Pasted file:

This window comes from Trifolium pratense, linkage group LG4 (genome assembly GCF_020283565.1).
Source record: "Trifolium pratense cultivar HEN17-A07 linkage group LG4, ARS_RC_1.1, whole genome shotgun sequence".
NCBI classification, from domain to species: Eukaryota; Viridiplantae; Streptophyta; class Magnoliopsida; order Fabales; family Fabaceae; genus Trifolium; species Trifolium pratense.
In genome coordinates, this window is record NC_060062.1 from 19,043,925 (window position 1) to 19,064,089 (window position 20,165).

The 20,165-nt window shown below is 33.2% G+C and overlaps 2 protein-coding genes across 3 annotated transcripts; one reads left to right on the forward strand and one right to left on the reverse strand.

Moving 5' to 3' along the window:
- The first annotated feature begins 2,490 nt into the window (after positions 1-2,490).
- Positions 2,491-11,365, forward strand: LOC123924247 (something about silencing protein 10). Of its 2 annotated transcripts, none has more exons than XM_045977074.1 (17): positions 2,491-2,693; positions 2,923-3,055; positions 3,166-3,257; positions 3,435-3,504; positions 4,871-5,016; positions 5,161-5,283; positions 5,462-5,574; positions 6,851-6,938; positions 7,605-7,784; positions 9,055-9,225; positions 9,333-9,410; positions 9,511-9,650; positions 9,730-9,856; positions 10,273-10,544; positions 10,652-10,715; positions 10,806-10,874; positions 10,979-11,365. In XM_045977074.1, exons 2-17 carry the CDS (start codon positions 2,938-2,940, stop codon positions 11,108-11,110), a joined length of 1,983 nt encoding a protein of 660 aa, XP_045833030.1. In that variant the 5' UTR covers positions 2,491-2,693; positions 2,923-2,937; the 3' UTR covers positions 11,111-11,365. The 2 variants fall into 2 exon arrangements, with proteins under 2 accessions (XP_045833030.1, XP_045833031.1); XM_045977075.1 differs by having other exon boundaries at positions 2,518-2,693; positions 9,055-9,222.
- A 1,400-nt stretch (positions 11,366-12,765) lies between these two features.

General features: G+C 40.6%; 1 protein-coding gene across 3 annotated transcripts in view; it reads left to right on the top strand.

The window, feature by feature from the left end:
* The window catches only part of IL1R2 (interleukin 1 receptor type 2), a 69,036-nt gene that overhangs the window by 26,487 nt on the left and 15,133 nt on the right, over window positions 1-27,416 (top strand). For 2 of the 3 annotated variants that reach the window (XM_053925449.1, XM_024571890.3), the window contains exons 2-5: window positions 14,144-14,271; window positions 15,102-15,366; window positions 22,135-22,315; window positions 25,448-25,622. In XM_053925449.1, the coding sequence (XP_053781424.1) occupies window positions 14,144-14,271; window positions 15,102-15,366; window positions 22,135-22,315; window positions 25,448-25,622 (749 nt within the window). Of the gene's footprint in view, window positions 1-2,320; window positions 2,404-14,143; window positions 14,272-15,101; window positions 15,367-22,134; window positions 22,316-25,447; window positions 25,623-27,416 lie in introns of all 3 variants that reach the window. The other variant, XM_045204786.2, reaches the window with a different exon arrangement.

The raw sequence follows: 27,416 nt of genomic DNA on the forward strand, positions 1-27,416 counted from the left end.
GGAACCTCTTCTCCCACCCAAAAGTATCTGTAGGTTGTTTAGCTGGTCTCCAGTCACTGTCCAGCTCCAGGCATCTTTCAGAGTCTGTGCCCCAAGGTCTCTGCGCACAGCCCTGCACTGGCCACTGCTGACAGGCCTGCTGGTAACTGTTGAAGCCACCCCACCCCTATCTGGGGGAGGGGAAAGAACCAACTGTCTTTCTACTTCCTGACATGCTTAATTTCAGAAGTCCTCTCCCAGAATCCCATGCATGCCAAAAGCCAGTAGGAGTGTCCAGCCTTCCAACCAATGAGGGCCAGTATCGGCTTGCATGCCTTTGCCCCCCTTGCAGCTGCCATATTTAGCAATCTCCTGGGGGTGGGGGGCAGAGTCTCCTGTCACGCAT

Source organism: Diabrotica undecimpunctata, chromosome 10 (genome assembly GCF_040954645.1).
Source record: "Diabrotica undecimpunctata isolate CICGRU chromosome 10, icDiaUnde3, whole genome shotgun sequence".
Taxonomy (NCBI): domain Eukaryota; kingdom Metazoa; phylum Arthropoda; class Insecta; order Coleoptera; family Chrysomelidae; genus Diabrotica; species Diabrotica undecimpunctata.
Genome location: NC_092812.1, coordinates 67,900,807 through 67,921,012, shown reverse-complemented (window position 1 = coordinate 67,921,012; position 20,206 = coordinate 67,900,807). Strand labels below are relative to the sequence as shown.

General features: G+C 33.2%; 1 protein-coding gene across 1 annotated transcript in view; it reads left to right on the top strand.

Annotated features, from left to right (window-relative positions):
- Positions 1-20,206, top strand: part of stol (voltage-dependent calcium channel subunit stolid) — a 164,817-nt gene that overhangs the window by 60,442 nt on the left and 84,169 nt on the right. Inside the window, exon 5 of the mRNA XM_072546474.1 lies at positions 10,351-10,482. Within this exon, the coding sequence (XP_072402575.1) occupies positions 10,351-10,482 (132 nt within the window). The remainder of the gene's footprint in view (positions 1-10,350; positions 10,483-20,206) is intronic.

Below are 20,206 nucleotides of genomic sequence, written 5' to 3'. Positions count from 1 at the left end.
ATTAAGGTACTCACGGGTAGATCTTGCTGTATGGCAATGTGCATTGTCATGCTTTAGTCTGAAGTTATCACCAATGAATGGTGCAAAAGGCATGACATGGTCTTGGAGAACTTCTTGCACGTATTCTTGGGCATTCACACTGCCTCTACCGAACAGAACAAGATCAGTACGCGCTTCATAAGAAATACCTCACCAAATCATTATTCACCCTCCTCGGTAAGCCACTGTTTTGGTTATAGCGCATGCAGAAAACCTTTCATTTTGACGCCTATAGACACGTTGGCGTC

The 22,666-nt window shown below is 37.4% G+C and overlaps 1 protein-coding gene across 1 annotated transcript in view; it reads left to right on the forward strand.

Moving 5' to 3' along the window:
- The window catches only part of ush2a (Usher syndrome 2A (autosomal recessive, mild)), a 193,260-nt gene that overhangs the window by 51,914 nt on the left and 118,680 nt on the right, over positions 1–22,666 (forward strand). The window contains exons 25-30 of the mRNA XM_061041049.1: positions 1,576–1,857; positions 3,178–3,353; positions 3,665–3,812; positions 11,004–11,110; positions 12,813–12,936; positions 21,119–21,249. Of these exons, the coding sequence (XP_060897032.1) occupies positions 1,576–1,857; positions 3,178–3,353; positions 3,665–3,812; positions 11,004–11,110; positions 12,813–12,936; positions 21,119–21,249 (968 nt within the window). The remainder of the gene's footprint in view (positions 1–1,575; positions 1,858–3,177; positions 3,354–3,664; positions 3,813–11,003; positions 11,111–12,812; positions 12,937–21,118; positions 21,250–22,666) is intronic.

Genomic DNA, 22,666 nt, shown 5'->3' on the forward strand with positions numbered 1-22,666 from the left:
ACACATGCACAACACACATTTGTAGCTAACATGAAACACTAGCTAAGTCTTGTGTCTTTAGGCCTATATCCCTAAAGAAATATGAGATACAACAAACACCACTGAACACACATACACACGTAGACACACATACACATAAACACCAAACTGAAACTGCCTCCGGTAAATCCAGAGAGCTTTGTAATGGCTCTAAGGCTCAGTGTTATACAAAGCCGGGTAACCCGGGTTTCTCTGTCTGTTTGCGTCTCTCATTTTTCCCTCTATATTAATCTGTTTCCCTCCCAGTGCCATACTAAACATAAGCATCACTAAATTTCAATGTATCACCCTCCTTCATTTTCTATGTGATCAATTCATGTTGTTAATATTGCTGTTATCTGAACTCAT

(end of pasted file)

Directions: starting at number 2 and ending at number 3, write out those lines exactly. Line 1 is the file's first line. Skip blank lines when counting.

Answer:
Source record: "Trifolium pratense cultivar HEN17-A07 linkage group LG4, ARS_RC_1.1, whole genome shotgun sequence".
NCBI classification, from domain to species: Eukaryota; Viridiplantae; Streptophyta; class Magnoliopsida; order Fabales; family Fabaceae; genus Trifolium; species Trifolium pratense.